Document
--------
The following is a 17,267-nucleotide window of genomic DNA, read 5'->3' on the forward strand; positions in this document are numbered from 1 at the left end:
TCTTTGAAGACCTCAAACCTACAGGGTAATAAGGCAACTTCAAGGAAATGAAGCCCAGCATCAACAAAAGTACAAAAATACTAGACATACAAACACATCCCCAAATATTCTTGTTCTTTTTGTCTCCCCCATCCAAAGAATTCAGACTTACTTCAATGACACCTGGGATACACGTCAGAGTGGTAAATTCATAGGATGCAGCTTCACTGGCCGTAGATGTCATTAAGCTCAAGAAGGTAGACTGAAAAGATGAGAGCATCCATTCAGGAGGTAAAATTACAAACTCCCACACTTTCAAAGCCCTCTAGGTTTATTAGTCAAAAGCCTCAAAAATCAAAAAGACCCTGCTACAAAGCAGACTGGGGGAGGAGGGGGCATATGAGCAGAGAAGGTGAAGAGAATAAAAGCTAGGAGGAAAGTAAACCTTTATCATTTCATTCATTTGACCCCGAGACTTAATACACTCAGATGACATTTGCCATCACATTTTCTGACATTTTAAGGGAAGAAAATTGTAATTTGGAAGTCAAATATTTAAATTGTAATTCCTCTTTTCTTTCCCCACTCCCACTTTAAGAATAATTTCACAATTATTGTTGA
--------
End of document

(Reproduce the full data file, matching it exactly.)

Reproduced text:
The following is a 17,267-nucleotide window of genomic DNA, read 5'->3' on the forward strand; positions in this document are numbered from 1 at the left end:
TCTTTGAAGACCTCAAACCTACAGGGTAATAAGGCAACTTCAAGGAAATGAAGCCCAGCATCAACAAAAGTACAAAAATACTAGACATACAAACACATCCCCAAATATTCTTGTTCTTTTTGTCTCCCCCATCCAAAGAATTCAGACTTACTTCAATGACACCTGGGATACACGTCAGAGTGGTAAATTCATAGGATGCAGCTTCACTGGCCGTAGATGTCATTAAGCTCAAGAAGGTAGACTGAAAAGATGAGAGCATCCATTCAGGAGGTAAAATTACAAACTCCCACACTTTCAAAGCCCTCTAGGTTTATTAGTCAAAAGCCTCAAAAATCAAAAAGACCCTGCTACAAAGCAGACTGGGGGAGGAGGGGGCATATGAGCAGAGAAGGTGAAGAGAATAAAAGCTAGGAGGAAAGTAAACCTTTATCATTTCATTCATTTGACCCCGAGACTTAATACACTCAGATGACATTTGCCATCACATTTTCTGACATTTTAAGGGAAGAAAATTGTAATTTGGAAGTCAAATATTTAAATTGTAATTCCTCTTTTCTTTCCCCACTCCCACTTTAAGAATAATTTCACAATTATTGTTGA